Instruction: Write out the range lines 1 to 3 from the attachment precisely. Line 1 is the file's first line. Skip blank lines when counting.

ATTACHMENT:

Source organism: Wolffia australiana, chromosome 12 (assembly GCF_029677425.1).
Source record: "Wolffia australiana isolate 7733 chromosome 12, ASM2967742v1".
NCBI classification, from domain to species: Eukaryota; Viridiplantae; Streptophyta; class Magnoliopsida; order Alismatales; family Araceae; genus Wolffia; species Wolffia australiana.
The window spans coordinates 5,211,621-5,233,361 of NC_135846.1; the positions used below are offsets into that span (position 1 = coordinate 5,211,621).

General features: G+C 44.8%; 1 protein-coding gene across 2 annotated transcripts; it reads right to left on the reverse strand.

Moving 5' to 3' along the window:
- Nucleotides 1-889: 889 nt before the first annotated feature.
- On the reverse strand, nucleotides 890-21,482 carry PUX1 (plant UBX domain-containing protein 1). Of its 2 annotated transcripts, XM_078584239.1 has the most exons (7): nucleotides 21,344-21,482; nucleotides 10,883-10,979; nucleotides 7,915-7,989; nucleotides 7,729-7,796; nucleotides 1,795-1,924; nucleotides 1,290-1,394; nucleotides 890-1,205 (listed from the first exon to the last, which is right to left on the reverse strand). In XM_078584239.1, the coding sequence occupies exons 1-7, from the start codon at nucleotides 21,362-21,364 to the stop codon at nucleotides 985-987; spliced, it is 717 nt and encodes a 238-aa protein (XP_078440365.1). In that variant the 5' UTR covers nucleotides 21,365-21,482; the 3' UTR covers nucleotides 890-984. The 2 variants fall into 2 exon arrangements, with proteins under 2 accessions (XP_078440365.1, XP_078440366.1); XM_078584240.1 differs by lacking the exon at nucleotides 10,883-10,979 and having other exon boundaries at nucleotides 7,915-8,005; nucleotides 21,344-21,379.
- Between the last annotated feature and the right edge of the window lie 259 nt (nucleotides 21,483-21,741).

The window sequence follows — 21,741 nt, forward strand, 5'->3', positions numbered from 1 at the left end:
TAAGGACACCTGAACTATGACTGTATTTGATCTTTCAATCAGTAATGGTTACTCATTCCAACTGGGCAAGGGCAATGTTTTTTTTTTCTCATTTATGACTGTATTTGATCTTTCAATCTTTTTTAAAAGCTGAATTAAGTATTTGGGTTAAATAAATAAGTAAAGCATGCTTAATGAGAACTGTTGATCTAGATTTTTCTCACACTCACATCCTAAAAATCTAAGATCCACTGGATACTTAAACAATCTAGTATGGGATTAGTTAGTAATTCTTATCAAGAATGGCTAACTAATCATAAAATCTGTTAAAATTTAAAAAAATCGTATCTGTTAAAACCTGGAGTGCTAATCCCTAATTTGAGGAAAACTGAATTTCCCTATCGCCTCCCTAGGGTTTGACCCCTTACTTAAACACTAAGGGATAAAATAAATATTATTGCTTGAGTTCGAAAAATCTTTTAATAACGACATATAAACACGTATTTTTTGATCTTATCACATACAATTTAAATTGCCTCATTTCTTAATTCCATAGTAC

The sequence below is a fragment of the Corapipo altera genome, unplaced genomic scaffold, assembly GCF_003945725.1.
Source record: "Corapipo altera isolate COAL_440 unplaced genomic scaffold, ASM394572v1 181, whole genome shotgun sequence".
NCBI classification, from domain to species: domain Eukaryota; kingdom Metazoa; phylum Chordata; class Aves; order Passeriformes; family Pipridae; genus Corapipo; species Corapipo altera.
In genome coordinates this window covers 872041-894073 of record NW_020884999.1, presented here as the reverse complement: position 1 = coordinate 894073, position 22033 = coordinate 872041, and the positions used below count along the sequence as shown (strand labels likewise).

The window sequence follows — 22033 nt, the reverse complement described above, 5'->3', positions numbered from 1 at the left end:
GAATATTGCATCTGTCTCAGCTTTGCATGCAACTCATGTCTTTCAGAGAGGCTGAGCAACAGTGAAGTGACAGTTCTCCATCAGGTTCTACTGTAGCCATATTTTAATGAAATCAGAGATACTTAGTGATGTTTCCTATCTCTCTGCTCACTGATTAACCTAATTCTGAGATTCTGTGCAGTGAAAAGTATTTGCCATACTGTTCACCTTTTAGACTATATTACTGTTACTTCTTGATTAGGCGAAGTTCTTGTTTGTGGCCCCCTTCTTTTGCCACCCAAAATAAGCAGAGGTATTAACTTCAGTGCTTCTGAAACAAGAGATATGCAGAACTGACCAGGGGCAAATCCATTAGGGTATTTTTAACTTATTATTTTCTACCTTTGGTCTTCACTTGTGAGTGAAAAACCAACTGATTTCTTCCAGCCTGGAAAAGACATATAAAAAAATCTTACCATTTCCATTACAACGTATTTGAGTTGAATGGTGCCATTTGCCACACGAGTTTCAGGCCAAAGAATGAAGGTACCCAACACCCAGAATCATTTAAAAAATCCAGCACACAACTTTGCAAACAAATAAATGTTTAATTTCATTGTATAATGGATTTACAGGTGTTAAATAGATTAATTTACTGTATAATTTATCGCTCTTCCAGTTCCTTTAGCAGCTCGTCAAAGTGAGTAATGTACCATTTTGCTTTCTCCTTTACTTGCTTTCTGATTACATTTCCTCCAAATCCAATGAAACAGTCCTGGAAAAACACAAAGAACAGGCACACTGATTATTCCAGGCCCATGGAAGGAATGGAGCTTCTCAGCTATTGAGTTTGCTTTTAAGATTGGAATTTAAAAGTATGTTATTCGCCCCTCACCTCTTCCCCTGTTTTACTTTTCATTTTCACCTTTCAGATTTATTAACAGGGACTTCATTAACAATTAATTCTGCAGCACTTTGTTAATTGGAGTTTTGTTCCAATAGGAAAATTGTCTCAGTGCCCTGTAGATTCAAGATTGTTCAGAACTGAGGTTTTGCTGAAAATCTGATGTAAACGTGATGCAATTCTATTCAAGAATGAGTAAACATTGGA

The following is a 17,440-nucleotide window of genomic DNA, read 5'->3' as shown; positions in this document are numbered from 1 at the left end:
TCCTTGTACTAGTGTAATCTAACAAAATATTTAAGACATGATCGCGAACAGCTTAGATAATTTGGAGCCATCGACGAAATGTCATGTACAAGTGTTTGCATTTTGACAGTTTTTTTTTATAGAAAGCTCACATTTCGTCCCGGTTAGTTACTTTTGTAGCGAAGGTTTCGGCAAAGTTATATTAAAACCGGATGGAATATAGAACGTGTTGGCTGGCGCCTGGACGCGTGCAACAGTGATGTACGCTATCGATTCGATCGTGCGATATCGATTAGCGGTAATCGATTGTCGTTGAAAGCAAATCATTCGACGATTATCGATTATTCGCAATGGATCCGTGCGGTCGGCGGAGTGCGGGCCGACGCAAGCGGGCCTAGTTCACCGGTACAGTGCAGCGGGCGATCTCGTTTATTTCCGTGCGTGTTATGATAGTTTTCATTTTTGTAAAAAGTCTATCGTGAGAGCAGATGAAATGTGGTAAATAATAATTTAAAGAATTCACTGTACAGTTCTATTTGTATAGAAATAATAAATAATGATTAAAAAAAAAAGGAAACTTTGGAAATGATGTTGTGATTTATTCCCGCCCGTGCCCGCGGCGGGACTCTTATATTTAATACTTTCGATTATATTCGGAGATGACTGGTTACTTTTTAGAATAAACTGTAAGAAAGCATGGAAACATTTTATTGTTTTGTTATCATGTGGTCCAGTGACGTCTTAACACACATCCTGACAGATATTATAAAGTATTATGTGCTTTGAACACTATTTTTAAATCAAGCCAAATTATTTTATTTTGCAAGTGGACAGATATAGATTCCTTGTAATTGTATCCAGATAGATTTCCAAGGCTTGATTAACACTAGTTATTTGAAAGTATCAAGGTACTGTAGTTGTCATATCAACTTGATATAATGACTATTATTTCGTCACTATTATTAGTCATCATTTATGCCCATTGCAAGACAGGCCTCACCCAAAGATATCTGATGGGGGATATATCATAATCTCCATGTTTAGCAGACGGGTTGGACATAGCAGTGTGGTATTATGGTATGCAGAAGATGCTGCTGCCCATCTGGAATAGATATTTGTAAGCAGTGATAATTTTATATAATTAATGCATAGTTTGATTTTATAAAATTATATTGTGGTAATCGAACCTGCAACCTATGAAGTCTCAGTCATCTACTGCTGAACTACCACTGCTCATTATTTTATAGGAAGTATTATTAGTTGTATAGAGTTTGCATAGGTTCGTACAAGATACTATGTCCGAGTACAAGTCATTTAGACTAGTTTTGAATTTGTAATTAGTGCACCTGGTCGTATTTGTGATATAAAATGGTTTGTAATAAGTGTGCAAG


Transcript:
Source organism: Wolffia australiana, chromosome 12 (assembly GCF_029677425.1).
Source record: "Wolffia australiana isolate 7733 chromosome 12, ASM2967742v1".
NCBI classification, from domain to species: Eukaryota; Viridiplantae; Streptophyta; class Magnoliopsida; order Alismatales; family Araceae; genus Wolffia; species Wolffia australiana.